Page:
Everything I Really Need to Know About Object-Oriented Design I Could Learn on a Black-Diamond Run.

by Ward Cunningham

Adapted from memory of my opening remarks at the Workshop on Object-Oriented Design (WOOD'94), Snowbird, Utah...

Friends, I have, like you, struggled to understand the fine points of each of our methodologies as presented here the last few days. And, I have been wondering if we aren't making this all more complicated than it need be. I wondered if designing isn't a lot like skiing, that is, easier to do than to explain or prescribe. Then I realized: everything I really need to know about object-oriented design I could have learned last weekend skiing Utah's black-diamond runs. [Note, black diamonds mark the expert ski runs that had defeated the speaker until recently.]

What are these things that we must do to make designing (and skiing) a thrilling and natural activity?

Why three bumps ahead? Well, things come pretty fast on those steep slopes. When I'm looking at my ski tips I may get through the first bump but I won't be ready for the second. Same with software. But I can't make plans beyond three bumps ahead. Things happen. Conditions change. I must be prepared to revise my plans with every turn.

Now, to make these turns, I have to use my edges. I can't twist and turn my body to turn the skis; I must let the ski's edge do the work. So, let me ask you, what's the object designer's edge?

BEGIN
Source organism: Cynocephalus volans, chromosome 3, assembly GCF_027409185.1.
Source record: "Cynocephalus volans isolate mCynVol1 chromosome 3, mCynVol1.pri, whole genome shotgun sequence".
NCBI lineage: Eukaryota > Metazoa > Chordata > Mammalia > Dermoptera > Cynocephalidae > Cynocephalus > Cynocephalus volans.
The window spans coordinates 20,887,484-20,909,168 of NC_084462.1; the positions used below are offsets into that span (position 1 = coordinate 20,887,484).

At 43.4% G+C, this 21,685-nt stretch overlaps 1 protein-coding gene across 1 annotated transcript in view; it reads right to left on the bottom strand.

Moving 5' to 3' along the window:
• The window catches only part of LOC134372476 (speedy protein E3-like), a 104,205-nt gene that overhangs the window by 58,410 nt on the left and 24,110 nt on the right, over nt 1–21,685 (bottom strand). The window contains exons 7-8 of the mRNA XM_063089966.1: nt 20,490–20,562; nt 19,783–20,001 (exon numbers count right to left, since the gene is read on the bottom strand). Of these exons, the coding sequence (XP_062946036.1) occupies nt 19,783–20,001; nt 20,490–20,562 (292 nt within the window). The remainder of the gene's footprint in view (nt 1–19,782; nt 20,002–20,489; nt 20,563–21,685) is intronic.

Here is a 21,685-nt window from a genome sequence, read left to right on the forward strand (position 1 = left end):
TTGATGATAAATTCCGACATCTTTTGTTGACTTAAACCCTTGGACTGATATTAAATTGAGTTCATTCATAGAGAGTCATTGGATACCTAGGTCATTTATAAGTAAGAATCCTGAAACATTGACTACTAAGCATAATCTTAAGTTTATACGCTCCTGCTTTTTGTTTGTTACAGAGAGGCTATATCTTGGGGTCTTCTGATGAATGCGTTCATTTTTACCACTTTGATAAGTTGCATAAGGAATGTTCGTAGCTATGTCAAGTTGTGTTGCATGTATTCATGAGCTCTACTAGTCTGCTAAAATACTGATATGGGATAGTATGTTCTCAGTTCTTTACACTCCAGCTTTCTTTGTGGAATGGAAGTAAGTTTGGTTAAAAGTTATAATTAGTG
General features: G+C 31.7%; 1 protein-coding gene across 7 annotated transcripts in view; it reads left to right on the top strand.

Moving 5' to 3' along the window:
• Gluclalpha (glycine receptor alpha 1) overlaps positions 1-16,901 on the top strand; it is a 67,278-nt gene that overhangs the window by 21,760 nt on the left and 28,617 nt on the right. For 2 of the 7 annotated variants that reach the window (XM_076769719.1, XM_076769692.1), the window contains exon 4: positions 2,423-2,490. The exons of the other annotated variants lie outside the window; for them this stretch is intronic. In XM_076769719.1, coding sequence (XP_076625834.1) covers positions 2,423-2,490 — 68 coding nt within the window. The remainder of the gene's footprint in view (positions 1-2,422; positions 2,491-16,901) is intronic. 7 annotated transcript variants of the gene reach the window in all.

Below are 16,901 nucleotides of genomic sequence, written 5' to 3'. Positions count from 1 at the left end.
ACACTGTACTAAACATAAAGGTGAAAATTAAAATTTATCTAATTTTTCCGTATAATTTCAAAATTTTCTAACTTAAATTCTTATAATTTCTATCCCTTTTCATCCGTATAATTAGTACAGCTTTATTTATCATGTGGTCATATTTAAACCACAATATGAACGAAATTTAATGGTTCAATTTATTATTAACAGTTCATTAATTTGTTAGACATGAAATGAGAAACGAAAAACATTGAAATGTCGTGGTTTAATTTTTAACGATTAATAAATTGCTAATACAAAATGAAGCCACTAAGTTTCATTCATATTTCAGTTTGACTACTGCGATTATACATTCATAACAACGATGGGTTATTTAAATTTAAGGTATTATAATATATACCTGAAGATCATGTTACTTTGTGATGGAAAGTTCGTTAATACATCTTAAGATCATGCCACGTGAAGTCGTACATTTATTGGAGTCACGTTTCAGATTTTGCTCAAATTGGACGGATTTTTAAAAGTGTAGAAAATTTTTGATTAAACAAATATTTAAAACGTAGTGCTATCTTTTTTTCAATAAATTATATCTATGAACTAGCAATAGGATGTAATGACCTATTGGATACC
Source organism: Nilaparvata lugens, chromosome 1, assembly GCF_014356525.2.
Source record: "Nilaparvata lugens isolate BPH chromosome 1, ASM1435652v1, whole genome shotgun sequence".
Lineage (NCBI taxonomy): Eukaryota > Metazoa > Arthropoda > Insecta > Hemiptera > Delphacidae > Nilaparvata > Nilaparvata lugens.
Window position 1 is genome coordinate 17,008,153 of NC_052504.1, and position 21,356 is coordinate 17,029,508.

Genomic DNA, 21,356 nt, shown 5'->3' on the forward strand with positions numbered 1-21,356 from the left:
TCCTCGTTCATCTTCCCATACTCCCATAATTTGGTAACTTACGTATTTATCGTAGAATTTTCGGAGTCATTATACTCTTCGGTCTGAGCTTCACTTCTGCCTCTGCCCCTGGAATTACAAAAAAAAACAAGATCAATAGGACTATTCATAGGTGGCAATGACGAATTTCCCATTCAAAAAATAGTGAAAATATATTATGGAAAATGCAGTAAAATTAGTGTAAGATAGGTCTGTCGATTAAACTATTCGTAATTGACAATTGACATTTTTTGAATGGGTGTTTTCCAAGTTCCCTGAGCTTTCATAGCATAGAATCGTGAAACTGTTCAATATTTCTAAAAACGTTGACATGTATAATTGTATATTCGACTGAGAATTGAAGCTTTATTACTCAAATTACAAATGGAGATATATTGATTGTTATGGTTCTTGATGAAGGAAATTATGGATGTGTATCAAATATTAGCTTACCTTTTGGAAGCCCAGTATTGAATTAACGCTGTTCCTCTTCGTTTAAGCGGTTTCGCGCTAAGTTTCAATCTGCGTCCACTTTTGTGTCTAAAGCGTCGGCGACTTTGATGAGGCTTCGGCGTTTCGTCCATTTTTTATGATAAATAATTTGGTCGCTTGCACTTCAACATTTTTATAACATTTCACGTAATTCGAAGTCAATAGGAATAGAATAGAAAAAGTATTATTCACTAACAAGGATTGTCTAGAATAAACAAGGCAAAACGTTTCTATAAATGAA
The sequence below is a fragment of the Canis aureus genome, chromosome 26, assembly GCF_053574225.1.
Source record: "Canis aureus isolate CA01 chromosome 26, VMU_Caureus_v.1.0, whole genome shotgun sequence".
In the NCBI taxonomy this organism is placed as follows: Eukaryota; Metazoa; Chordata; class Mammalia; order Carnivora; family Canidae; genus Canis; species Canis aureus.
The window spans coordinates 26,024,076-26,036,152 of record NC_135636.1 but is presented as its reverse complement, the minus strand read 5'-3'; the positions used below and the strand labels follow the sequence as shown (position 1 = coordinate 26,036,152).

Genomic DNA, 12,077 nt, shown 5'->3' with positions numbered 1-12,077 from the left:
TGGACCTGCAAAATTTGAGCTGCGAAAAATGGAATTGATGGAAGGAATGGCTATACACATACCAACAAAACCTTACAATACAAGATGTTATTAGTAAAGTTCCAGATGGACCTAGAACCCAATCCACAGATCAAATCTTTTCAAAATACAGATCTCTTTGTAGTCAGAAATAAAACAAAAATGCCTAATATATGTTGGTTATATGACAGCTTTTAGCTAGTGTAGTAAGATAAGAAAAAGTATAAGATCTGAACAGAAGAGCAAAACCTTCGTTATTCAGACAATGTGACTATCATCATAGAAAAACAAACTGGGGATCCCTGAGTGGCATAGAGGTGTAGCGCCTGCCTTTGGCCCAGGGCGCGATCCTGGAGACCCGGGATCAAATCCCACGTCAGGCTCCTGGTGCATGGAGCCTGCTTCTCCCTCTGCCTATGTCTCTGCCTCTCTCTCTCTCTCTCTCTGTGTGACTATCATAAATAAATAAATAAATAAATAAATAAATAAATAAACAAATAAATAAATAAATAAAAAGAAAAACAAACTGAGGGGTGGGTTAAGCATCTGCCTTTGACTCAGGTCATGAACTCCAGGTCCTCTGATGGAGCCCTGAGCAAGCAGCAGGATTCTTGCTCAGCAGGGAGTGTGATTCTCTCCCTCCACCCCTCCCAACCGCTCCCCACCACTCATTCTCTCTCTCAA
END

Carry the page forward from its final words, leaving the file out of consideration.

Polymorphic message sends! That's what we use to turn a design around a bump. We plan and balance our designs just so we can apply that edge when we need it, which in practice is most of the time.

Finally, while skiing or designing I must have no fear. Fear will distract me from the relentless stream of decisions I must make to get down the slope or through the design.

I met a woman last weekend that learned to ski here in Utah on the black-diamond runs. She started on them, before she knew they were to be feared. It worked. Likewise, I learned objects before I knew they were to be feared. I learned them quickly and know them well.

Could we be making too much of this object-oriented design business? Could we really just be scaring people; selling fear, which sells quite well? We should have more faith in people. We should simply teach that objects introduce an edge, that the edge lets us make sharp turns, and that neither should be feared.